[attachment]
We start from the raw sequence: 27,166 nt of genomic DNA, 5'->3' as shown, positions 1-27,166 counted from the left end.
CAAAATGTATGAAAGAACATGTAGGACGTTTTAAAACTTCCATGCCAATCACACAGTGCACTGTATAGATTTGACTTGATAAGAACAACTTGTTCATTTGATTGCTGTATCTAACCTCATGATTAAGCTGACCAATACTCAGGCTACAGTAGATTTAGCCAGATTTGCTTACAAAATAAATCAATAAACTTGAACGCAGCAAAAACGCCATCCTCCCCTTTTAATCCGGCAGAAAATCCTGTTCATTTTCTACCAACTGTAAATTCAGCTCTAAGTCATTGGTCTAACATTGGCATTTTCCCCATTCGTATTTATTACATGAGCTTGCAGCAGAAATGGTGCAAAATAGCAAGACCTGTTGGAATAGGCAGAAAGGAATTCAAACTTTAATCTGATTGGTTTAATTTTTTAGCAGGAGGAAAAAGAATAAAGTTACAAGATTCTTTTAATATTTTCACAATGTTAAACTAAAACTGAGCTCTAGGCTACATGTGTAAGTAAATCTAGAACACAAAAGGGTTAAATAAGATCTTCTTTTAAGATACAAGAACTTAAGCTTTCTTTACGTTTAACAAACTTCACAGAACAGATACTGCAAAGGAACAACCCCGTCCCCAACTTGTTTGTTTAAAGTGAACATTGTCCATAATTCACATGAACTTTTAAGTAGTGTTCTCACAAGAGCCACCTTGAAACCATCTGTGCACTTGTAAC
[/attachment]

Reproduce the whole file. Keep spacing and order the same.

We start from the raw sequence: 27,166 nt of genomic DNA, 5'->3' as shown, positions 1-27,166 counted from the left end.
CAAAATGTATGAAAGAACATGTAGGACGTTTTAAAACTTCCATGCCAATCACACAGTGCACTGTATAGATTTGACTTGATAAGAACAACTTGTTCATTTGATTGCTGTATCTAACCTCATGATTAAGCTGACCAATACTCAGGCTACAGTAGATTTAGCCAGATTTGCTTACAAAATAAATCAATAAACTTGAACGCAGCAAAAACGCCATCCTCCCCTTTTAATCCGGCAGAAAATCCTGTTCATTTTCTACCAACTGTAAATTCAGCTCTAAGTCATTGGTCTAACATTGGCATTTTCCCCATTCGTATTTATTACATGAGCTTGCAGCAGAAATGGTGCAAAATAGCAAGACCTGTTGGAATAGGCAGAAAGGAATTCAAACTTTAATCTGATTGGTTTAATTTTTTAGCAGGAGGAAAAAGAATAAAGTTACAAGATTCTTTTAATATTTTCACAATGTTAAACTAAAACTGAGCTCTAGGCTACATGTGTAAGTAAATCTAGAACACAAAAGGGTTAAATAAGATCTTCTTTTAAGATACAAGAACTTAAGCTTTCTTTACGTTTAACAAACTTCACAGAACAGATACTGCAAAGGAACAACCCCGTCCCCAACTTGTTTGTTTAAAGTGAACATTGTCCATAATTCACATGAACTTTTAAGTAGTGTTCTCACAAGAGCCACCTTGAAACCATCTGTGCACTTGTAAC